Sinn Féin Submission on Broadcasting — Response to presentation from RTE, BBC and UTV
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Sinn Féin welcomes this opportunity to hear representatives of RTE, UTV and the BBC in relation to how they should respond to the ongoing peace process. Public service broadcasters have a special responsibility, enshrined in legislation, to be fair, impartial and objective in the reporting of all matters of public concern in news and current affairs programmes. We hope that the difficulties which broadcasters have endured in the form of government censorship and the associated self-censorship will not be seen in Ireland again.
Legacy of Censorship
By fostering public ignorance censorship helped to prolong the Anglo- Irish conflict. It stifled discussion and debate and spread fear of raising issues related to the conflict. This has been especially true of the 26 Counties where Section 31 restrictions were in force for over 20 years. This has left a huge gap in the historical archives of RTE. It cut off Irish people in this state from the experience of fellow Irish people in the Six Counties and attempted to silence the voice of republican dissent in this state. In this new era part of the role of RTE must be to compensate by making documentary, educational and discussion programmes which focus especially on those aspects of events in the last 25 years which were censored.
Since January 1994 in the South, 8 months prior to the IRA cessation, and since October 1994 in the North and in Britain, the general public has been allowed to hear all sides to the current conflict. The Irish government, through the action of the Minister for Arts, Culture and Gaeltacht, had the foresight to lift the censorship ban eight months prior to the IRA cessation announcement of August 31, 1994. The British government, trailing behind, lifted their ban in October 1994. Since that time Sinn Féin spokespersons have been seen to articulate the needs and demands of the thousands of Irish people whose concerns we represent.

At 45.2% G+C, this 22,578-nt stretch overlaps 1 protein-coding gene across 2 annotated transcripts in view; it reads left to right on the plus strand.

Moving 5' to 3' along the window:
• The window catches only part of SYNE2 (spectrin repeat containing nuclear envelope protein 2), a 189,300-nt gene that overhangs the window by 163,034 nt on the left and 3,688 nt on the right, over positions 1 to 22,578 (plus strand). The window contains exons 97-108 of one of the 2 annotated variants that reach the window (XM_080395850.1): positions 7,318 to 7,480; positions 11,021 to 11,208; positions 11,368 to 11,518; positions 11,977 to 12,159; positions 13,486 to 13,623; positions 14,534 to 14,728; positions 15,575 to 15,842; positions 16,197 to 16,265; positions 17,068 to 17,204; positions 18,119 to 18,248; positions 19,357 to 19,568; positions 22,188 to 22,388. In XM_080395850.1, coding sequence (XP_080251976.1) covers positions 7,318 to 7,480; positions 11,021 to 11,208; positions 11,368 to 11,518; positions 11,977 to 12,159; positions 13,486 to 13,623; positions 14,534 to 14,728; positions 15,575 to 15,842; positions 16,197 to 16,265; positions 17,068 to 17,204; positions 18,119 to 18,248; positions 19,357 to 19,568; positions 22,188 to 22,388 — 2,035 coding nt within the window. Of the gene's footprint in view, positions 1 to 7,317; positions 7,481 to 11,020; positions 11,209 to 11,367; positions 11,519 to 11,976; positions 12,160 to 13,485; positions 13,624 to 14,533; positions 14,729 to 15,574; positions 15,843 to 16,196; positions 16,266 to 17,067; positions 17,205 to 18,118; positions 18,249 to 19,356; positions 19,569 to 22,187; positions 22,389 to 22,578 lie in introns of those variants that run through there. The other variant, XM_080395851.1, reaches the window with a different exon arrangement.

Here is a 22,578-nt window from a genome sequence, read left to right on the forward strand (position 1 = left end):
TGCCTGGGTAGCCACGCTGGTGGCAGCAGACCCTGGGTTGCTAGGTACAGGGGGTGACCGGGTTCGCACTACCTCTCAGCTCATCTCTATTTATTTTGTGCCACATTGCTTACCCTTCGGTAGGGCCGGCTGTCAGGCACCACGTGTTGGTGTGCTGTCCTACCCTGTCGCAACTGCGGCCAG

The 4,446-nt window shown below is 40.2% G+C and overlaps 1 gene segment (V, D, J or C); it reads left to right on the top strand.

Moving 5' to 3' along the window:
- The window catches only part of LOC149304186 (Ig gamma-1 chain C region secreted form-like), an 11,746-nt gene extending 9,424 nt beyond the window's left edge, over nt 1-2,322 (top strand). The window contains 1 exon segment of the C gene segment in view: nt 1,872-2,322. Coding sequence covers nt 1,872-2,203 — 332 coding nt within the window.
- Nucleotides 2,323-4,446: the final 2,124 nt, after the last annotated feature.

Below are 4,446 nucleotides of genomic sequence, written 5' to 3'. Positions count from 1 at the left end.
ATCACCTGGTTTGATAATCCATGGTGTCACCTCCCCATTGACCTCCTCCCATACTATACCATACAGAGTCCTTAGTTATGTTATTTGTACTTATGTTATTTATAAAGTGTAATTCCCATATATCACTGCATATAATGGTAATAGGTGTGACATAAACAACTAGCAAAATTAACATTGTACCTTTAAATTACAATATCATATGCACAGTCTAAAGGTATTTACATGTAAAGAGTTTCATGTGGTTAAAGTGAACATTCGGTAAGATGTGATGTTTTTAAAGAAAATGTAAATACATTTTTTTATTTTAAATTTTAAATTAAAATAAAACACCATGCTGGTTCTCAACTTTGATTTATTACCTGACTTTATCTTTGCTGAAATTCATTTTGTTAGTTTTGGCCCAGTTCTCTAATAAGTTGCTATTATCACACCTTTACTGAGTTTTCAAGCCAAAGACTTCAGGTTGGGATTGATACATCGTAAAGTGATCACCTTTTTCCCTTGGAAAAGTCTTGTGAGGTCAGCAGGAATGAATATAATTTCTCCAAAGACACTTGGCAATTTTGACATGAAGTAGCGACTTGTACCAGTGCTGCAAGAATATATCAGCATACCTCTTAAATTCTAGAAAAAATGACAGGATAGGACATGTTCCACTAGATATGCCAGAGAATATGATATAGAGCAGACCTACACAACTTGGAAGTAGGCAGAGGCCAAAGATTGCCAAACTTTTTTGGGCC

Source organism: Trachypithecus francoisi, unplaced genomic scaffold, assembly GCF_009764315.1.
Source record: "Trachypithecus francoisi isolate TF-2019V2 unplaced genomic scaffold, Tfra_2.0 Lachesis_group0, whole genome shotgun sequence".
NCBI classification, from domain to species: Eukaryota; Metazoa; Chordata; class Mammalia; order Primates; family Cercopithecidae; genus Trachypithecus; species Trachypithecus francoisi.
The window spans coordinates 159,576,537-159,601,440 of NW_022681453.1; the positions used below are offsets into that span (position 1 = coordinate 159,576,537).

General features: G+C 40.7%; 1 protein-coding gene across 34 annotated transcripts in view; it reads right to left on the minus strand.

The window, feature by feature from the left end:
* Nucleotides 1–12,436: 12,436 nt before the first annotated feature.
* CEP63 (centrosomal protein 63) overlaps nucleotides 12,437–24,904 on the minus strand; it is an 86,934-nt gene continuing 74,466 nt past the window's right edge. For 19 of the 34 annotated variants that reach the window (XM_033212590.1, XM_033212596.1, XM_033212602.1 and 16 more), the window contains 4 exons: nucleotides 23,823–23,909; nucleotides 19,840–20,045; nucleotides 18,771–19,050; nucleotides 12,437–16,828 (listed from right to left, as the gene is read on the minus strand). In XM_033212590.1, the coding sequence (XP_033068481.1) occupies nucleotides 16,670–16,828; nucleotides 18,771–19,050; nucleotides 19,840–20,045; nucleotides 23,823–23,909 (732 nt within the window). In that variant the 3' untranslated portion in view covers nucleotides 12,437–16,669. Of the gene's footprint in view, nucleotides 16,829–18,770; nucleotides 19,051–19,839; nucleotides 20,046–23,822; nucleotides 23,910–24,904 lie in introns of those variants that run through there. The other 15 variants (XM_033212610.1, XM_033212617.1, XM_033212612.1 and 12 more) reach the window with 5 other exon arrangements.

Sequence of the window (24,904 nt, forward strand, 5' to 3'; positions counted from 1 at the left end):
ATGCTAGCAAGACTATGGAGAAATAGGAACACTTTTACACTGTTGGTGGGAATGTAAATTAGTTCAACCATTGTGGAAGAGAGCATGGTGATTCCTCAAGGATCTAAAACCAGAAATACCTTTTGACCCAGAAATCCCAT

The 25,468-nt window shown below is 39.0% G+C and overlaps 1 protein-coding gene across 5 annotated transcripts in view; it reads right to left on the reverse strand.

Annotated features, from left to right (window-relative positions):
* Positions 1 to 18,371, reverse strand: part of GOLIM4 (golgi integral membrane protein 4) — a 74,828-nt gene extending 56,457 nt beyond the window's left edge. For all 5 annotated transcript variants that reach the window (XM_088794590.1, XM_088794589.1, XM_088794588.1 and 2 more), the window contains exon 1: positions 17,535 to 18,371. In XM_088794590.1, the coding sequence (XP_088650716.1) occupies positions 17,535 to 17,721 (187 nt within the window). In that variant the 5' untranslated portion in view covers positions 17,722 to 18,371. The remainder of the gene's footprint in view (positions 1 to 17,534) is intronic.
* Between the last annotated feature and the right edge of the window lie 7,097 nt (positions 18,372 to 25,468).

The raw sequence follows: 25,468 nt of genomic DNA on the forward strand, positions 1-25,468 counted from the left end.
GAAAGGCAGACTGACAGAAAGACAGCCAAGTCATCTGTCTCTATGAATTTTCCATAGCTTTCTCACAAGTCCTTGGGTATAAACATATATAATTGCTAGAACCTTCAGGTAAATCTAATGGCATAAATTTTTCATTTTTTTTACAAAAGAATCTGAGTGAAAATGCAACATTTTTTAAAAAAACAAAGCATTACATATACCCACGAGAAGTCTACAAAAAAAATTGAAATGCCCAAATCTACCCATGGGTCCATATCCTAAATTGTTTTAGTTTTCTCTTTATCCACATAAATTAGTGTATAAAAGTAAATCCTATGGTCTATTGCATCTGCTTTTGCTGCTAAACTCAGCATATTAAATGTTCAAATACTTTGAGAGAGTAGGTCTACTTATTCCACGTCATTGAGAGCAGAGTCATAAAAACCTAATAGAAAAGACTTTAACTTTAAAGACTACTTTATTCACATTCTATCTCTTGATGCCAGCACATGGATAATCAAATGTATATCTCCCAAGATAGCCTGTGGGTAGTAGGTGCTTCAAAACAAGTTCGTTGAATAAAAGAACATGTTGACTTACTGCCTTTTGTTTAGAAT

Broadcasters still come under pressure from some quarters, merely for asking us our opinion on issues relating to the ongoing peace process. In general these demands appear to be resisted. The one area where broadcasters sometimes fall down is in relation to capitulating to the censorship demands of unionist parties. When unionist parties demand that Sinn Féin be excluded from political panel discussions some broadcasters agree to this unethical demand. If the unionists choose to censor themselves in relation to not appearing with Sinn Féin, that is their decision. Broadcasters must not allow unionist parties to dictate the shape of discussion on how to resolve the conflict.
Irish language provision
Public service broadcasters have a special responsibility to represent the interests and concerns of the whole community. In the context of the North of Ireland there is a severe imbalance in relation to the treatment of Irish language speakers by broadcasters. This imbalance is evident in relation to the 4 hours (per year that is!) of Irish language programmes on the BBC in the North, with about an hour on UTV. The BBC provision in the North pales in comparison to the amount of programming in Scottish Gaelic in Scotland and in Welsh in Wales. The BBC in Scotland spends over 12m per year on programming in Scottish Gaelic. The UTV recognition of the needs of Irish language viewers is even more minimal with about an hour of programming per year. It is clear that neither of these broadcasters is producing a proper service to Irish language speakers. One way of showing signs of improvement would be to give a positive response to a proposal to provide programme and transmission facilities for Telefis Na Gaeilge when it comes on stream next year. Such a gesture would demonstrate a willingness to seriously consider the needs of Irish language speakers who, according to the 1991 Census, consist of 143,000 people in the North.